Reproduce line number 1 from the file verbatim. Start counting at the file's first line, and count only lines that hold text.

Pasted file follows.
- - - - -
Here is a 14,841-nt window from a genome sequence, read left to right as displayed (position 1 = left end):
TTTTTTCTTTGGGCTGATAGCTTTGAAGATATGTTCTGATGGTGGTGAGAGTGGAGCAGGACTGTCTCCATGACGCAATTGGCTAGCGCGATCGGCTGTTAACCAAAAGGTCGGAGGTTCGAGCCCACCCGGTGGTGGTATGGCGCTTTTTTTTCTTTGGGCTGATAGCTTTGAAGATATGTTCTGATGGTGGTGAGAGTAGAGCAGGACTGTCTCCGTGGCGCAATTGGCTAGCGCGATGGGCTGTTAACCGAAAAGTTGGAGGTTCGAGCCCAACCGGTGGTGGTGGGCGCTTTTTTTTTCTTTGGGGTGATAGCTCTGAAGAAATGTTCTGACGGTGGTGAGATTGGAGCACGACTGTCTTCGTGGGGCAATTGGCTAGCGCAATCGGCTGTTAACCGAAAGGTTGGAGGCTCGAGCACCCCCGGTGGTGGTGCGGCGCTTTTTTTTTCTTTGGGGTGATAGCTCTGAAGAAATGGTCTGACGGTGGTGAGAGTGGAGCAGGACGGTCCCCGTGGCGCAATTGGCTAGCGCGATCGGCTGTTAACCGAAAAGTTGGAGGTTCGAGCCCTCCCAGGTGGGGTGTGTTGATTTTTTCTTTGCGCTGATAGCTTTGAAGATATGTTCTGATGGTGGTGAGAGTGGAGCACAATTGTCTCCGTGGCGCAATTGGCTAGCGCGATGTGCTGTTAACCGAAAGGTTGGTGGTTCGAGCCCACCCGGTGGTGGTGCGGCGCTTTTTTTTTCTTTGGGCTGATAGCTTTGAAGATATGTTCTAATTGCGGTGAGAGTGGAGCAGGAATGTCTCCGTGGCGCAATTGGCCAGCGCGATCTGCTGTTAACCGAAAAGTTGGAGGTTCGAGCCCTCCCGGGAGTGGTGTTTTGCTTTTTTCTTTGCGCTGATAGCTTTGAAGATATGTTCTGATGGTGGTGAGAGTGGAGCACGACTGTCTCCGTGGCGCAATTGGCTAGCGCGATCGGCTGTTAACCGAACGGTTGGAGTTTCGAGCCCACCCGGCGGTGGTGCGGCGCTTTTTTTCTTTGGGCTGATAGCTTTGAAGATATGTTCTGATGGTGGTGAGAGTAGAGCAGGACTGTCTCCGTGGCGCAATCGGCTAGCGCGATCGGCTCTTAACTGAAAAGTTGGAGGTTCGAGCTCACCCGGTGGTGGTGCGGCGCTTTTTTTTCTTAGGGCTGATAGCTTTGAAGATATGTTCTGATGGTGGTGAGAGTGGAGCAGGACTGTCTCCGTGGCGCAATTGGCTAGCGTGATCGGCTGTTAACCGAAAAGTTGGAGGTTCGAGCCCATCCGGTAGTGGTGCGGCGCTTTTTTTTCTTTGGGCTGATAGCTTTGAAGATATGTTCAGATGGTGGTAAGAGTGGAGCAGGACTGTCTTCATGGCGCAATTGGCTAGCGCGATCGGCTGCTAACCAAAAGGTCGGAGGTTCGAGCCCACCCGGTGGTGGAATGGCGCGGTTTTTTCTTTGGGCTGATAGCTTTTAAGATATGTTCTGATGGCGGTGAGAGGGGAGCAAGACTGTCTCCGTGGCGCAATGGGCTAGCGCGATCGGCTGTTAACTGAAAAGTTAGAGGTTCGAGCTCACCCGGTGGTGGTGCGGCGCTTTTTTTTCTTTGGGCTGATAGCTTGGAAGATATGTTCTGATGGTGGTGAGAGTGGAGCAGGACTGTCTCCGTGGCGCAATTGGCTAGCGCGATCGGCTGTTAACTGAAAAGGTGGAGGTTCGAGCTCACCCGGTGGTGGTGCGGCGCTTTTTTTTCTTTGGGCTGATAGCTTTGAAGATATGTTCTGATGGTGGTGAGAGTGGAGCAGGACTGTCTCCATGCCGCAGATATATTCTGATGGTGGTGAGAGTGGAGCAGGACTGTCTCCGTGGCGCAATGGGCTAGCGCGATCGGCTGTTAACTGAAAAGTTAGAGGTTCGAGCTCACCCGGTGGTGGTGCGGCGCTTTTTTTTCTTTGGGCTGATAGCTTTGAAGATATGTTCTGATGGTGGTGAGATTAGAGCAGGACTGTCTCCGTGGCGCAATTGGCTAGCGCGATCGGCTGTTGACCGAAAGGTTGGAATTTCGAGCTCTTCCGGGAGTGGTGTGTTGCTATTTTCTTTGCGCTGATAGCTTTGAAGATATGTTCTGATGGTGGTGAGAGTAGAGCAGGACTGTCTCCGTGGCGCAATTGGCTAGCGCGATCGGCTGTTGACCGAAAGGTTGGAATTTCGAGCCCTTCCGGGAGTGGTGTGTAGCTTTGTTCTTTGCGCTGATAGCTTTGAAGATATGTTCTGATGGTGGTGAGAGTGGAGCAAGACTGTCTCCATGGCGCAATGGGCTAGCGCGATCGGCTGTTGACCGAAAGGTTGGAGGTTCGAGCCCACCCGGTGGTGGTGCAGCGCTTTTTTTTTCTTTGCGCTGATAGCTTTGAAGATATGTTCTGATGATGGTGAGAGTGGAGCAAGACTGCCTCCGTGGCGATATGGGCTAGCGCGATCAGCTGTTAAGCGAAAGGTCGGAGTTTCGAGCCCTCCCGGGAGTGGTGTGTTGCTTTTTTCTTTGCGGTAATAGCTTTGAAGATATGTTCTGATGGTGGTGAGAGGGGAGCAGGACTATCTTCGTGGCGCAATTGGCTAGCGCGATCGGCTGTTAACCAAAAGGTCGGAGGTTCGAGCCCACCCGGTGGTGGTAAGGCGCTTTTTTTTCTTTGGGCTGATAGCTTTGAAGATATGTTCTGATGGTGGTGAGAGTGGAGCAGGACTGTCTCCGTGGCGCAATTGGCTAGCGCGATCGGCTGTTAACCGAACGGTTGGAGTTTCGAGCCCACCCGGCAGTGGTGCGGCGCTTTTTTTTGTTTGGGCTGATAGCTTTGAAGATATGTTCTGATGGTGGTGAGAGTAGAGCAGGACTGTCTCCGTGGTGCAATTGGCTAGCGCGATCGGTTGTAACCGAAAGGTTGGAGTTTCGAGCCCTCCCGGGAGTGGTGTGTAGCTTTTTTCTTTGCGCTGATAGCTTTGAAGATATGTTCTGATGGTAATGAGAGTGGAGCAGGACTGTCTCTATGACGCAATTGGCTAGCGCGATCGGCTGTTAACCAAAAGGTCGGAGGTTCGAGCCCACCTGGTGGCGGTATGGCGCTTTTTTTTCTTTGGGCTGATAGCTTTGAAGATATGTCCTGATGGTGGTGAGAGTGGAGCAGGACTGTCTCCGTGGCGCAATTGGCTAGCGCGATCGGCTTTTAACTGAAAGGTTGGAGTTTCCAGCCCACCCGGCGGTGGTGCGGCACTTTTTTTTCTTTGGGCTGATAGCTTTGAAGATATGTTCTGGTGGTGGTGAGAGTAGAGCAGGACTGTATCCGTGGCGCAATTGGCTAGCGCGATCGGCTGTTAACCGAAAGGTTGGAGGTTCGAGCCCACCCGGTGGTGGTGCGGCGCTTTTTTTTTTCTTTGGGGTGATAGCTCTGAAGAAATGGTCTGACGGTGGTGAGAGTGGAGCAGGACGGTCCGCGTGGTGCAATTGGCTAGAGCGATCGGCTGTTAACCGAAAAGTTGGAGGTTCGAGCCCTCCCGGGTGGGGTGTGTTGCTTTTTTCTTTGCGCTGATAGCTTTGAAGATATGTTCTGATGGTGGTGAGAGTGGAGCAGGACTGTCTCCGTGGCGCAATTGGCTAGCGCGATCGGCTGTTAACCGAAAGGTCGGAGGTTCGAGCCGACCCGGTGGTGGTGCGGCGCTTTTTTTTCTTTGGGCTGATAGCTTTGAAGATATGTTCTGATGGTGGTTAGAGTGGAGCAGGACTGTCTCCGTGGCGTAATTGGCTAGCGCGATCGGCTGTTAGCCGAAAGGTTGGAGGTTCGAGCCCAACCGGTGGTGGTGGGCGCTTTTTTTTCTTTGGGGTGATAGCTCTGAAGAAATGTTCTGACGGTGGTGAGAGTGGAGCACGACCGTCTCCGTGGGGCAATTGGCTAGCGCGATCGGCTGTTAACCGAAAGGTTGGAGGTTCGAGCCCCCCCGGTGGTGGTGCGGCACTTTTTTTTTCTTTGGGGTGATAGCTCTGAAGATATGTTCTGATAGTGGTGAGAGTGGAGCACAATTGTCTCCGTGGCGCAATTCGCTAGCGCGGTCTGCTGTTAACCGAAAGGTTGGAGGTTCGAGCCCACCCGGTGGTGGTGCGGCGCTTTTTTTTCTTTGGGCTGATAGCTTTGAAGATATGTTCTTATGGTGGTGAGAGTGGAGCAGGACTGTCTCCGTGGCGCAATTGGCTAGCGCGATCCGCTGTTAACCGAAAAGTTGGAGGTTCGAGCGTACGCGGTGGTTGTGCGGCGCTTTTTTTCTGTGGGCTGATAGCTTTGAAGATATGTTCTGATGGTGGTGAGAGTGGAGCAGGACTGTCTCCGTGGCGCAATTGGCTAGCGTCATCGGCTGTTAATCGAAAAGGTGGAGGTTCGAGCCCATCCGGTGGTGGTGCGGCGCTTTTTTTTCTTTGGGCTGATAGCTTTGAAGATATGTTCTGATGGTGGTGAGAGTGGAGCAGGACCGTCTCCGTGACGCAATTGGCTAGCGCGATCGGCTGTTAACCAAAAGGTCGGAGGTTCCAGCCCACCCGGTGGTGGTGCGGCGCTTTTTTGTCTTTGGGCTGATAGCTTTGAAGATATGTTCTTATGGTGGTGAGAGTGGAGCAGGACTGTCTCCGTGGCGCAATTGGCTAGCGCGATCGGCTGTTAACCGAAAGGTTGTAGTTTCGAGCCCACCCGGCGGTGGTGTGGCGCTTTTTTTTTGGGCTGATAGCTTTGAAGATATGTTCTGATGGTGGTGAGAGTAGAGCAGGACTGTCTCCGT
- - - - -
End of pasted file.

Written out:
Here is a 14,841-nt window from a genome sequence, read left to right as displayed (position 1 = left end):